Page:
Positive and Negative Openness
i dont get it. why this obsession with the “r community?” this is just a programming language.
I disagree, and my reason for doing so is based on Isaiah Berlin’s distinction between two kinds of liberty. Negative liberty is the absence of obstacles: nobody’s actively stopping you from doing something. Positive liberty, on the other hand, is the real possibility of acting: you have the means to accomplish your goal.
This is why community matters so much. I’ve watched PyCon go from almost exclusively white and male in the early 2000s to one of the most diverse gatherings in tech. I’m new to R, but I am deeply impressed with how hard many of its users work to foster positive liberty. Both communities have gone from saying “nobody’s going to stop you” to saying, “somebody is going to help you,” and that has made all the difference in the world to thousands of tentative newcomers.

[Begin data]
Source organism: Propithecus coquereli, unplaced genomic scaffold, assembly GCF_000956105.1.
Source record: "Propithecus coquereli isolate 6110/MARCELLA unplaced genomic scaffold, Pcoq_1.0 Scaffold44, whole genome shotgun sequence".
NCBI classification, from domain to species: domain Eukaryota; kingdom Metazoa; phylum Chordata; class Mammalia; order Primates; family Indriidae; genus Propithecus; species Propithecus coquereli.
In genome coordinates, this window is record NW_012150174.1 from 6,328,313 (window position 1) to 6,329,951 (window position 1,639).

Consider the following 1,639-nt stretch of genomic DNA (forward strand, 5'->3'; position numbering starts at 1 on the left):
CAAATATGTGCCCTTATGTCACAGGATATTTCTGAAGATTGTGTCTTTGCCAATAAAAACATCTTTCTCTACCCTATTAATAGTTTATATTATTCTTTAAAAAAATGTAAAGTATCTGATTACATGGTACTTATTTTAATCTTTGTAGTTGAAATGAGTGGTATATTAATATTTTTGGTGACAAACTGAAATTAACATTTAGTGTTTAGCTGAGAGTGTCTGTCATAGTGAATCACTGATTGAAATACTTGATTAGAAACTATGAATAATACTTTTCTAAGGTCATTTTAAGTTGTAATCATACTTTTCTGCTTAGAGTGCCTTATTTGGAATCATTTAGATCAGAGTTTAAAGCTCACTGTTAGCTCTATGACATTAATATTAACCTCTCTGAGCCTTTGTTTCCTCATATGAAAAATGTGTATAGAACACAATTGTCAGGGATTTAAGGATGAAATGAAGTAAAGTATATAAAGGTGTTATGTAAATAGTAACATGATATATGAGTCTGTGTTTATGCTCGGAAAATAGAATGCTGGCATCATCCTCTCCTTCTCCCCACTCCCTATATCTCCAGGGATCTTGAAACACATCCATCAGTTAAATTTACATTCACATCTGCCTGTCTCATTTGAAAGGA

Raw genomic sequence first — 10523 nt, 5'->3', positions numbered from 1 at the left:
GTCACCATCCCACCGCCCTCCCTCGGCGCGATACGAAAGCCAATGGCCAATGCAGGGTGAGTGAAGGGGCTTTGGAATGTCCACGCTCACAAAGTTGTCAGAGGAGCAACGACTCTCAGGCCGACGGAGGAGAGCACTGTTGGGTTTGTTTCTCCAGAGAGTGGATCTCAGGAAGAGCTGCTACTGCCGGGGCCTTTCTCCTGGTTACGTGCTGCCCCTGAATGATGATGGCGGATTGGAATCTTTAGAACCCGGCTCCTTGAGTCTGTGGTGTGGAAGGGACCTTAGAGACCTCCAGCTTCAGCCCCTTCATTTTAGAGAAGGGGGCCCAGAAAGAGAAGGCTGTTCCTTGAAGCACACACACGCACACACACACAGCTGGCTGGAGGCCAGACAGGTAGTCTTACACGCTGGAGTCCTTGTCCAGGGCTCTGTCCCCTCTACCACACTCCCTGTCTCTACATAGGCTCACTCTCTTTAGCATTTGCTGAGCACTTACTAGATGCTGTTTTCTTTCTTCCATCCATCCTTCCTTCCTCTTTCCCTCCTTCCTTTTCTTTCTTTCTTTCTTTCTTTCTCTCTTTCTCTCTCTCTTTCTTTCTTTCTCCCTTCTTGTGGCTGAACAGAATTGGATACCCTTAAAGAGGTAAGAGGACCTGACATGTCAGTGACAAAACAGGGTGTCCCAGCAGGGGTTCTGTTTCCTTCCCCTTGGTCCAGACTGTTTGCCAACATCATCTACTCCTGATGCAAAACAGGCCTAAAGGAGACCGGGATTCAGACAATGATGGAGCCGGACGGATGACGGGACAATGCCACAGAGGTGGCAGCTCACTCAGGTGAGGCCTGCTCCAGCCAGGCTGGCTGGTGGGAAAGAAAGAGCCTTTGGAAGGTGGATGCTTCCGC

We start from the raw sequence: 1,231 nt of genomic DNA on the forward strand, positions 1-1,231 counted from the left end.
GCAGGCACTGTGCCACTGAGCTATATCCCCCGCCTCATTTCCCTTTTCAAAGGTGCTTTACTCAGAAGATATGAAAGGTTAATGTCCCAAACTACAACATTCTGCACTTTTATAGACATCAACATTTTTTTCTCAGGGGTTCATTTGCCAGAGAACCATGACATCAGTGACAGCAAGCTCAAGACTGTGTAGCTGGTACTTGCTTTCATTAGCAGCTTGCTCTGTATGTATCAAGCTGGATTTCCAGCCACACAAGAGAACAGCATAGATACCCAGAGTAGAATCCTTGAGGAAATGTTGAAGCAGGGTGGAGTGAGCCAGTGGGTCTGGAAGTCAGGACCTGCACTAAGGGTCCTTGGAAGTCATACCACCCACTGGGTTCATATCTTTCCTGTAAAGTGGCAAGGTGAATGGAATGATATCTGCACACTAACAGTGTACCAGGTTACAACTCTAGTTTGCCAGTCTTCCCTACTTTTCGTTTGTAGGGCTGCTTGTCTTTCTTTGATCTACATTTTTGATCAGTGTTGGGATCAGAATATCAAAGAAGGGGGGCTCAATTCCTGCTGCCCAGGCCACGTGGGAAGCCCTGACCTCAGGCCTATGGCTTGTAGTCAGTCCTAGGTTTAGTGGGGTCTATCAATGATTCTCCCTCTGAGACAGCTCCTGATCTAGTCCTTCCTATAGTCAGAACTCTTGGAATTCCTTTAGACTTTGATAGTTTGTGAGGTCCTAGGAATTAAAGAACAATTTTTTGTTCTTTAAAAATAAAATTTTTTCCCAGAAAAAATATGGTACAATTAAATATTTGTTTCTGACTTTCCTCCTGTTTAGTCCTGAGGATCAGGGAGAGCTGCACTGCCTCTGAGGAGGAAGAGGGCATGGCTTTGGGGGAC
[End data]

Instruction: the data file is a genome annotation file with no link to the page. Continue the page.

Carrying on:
People who like things the way they are tend to think negative liberty is all the world needs, or work very hard to avoid talking about the subject at all. I certainly did: I spent my first thirty-odd years playing on easy mode while arguing that if the rules were fair then so was the game. Knowing what I know now, I believe that positive liberty is a better foundation that negative liberty for open software, open science, and society in general. Boiling it all down to a tweet:
If you say, “It’s just a programming language” then a language is all you’ll ever have. If you want users, and really want to help them, then you need a community.
- Isaiah Berlin: Two Concepts of Liberty
- David Bollier: Think Like a Commoner
- John Restakis: Humanizing the Economy
- Steve Klabnik: What comes after “open source”
- Anu Partanen: What Americans Keep Ignoring About Finland’s School Success
Note: I recognize the irony (or hypocrisy) of praising inclusivity and then citing authors who are 80% male and 100% white. I’m reading as fast as I can…